Sagittal measurements taken of the anteroposterior diameter of the cervical spinal canal are highly variable in otherwise healthy persons. An adult male without spinal stenosis has a diameter of 16-17 mm in the upper and middle cervical levels. Magnetic resonance imaging (MRI) scans and reformatted computed tomography (CT) images are equally as effective in obtaining these measurements, while radiography is not accurate.
Oblique 3-dimensional shaded surface display CT reconstruction of right foraminal stenosis resulting from unilateral facet hypertrophy (black arrow). The volume of the reconstruction has been cut obliquely across the neuroforaminal canal.
Anterior view of a lumbar myelogram demonstrates stenosis related to Paget disease. Myelography is limited because of the superimposition of multiple spinal structures that contribute to the overall pattern of stenosis.
Lateral view of a lumbar myelogram performed in a patient who has been fused across the L4-L5 and the L5-S1 vertebral interspaces using transpedicular screws. Treatment of lumbar spinal stenosis may include decompression laminectomies, followed by the placement of transpedicular screws (yellow arrows) with a posterior stabilization bar.
Sagittal view of a 3-dimensional volume image of the lumbar spine in a patient with a posterior fusion using transpedicular screws in L4 and L5. Note that an interposition graft has been placed between L4 and L5 to maintain satisfactory
Lateral swimmer's radiographic view demonstrates compression of the anterior contrast-filled cervical thecal sac. The defect helps localize the stenosis; however, the pattern does not reflect lateral disc herniation or spondylosis directly.
Axial T2-weighted gradient echo MRI scan. Note the high-grade spinal stenosis resulting in severe upper cervical cord compression (arrows). This patient presented with a central spinal cord syndrome that improved following surgical decompression.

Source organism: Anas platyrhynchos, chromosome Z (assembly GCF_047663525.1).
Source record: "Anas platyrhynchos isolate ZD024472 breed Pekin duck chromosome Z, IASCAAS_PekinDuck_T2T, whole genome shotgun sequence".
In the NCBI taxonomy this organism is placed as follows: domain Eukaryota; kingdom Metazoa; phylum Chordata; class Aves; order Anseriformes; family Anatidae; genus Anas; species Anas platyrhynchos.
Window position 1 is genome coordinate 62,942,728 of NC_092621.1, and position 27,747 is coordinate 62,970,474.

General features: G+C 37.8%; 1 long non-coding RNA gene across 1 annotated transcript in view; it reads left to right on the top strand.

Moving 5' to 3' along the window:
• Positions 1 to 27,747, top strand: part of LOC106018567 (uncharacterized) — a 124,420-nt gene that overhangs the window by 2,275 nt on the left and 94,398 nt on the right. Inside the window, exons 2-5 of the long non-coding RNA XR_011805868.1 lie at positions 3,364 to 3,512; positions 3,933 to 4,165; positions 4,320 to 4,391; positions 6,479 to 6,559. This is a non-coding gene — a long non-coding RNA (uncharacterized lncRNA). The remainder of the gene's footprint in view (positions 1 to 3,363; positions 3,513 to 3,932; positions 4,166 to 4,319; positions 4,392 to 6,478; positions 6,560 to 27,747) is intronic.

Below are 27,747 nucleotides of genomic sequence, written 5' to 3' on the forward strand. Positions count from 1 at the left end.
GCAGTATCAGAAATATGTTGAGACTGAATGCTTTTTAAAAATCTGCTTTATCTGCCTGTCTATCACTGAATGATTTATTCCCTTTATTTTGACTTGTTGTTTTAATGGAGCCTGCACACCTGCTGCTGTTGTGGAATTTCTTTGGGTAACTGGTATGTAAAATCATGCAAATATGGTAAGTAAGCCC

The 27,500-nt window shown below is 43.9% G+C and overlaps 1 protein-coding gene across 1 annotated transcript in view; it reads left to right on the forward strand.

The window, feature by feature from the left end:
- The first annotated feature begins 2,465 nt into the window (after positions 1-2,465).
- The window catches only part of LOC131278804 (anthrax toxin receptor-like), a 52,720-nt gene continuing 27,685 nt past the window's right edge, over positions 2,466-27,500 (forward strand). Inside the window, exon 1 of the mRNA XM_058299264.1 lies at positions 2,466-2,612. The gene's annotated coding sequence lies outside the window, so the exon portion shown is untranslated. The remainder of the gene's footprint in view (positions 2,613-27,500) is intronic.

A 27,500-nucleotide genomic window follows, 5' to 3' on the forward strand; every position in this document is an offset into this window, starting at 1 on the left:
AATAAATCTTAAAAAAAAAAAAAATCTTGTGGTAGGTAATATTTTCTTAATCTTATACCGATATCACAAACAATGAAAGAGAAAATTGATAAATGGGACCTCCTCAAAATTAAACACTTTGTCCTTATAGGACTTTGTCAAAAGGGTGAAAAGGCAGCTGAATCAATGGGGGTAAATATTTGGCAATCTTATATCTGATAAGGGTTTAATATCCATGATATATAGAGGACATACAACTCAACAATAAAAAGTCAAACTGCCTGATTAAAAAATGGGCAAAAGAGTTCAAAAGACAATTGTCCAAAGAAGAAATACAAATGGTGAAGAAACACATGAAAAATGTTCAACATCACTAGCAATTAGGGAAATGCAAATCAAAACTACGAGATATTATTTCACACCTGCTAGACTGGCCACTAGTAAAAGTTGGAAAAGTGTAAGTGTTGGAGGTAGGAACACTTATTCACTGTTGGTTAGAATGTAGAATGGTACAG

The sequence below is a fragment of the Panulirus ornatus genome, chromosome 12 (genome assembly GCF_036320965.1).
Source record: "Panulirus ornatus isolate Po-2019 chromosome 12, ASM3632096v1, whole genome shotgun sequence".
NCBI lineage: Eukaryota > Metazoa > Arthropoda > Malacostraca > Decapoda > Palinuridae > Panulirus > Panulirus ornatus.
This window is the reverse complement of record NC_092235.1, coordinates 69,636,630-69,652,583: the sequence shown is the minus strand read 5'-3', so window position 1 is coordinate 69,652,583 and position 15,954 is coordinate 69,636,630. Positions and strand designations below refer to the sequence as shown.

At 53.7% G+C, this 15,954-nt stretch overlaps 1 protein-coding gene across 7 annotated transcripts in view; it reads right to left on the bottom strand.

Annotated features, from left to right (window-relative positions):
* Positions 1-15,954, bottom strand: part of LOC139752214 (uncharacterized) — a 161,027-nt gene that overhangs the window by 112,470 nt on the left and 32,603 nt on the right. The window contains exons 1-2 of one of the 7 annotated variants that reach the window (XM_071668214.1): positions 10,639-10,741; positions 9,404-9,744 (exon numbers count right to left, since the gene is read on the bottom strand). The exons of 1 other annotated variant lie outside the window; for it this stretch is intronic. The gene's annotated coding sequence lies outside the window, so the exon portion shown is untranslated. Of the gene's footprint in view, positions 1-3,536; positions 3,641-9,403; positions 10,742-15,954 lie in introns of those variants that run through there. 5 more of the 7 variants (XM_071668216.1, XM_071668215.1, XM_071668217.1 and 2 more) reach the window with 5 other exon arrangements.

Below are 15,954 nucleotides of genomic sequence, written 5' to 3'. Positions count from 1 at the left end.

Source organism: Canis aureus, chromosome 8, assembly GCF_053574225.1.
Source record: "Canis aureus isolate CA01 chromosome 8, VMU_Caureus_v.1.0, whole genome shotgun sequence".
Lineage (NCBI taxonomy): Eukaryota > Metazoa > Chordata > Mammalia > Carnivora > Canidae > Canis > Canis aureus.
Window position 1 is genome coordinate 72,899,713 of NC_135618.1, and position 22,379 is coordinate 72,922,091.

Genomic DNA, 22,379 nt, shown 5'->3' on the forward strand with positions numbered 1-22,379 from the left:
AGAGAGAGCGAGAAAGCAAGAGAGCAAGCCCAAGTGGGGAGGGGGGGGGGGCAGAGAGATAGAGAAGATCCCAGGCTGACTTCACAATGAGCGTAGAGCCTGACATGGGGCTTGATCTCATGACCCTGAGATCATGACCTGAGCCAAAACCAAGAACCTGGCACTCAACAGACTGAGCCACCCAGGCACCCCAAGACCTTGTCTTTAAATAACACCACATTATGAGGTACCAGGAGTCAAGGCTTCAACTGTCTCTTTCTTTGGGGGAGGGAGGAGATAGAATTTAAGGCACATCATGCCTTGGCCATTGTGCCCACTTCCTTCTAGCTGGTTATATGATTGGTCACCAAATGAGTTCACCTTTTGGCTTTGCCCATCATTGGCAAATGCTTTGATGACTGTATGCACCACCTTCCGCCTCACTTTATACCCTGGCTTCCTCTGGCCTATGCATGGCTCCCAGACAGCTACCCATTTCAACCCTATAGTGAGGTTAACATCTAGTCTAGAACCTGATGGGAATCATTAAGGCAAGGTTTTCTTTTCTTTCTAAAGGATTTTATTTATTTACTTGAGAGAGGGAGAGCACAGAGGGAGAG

Sagittal T2-weighted MRI image demonstrates severe stenosis. Spinal stenosis is demonstrated at several levels (white and yellow arrows) resulting from a combination of disc annulus bulging (white arrow) and epidural soft-tissue thickening (yellow arrow).
Superior-to-inferior view of 3-dimensional volume reconstruction of central canal spinal stenosis resulting from chronic disc herniation. The patient presented with lower extremity weakness and loss of bladder control.
: Sagittal T2 weighted fast spin-echo (FSE) MRI scan of a meningioma of the lower thoracic spine obtained without contrast enhancement. The effect of the mass is better seen because of the contrast between the mass and the cerebrospinal fluid (CSF). The anterior spinal canal is occupied by a mass that displaces and compresses the conus medullaris (C) at the T12 level. The mass (white arrow) is of intermediate increased signal brightness, compared to the normal spinal cord.
Sagittal T1-weighted spin-echo (SE) MRI scan of a meningioma of the lower thoracic spine obtained following IV gadolinium contrast enhancement. The mass is better seen because of the contrast enhancement within the meningioma (M). The anterior spinal canal is occupied by a mass that displaces and compresses (white arrows) the conus medullaris (C) at the T12 level. The mass (white arrow) is of intermediate increased signal brightness, compared to the normal spinal cord.
Normal findings in the thoracic spine as demonstrated by CT myelography. Note the detail of the spinal cord and the ventral and dorsal nerves surrounded by contrast.
nal-cut view of 3-dimensional reconstruction CT scan of the thoracic spine in tuberculosis spondylitis. Note the central spinal cavity (black arrow). The vertebral endplate has compressed downward (double blue arrows). The advantage of 3-dimensional reconstructions is the ability to better evaluate preoperatively the type of surgery needed to stabilize spinal compression fractures.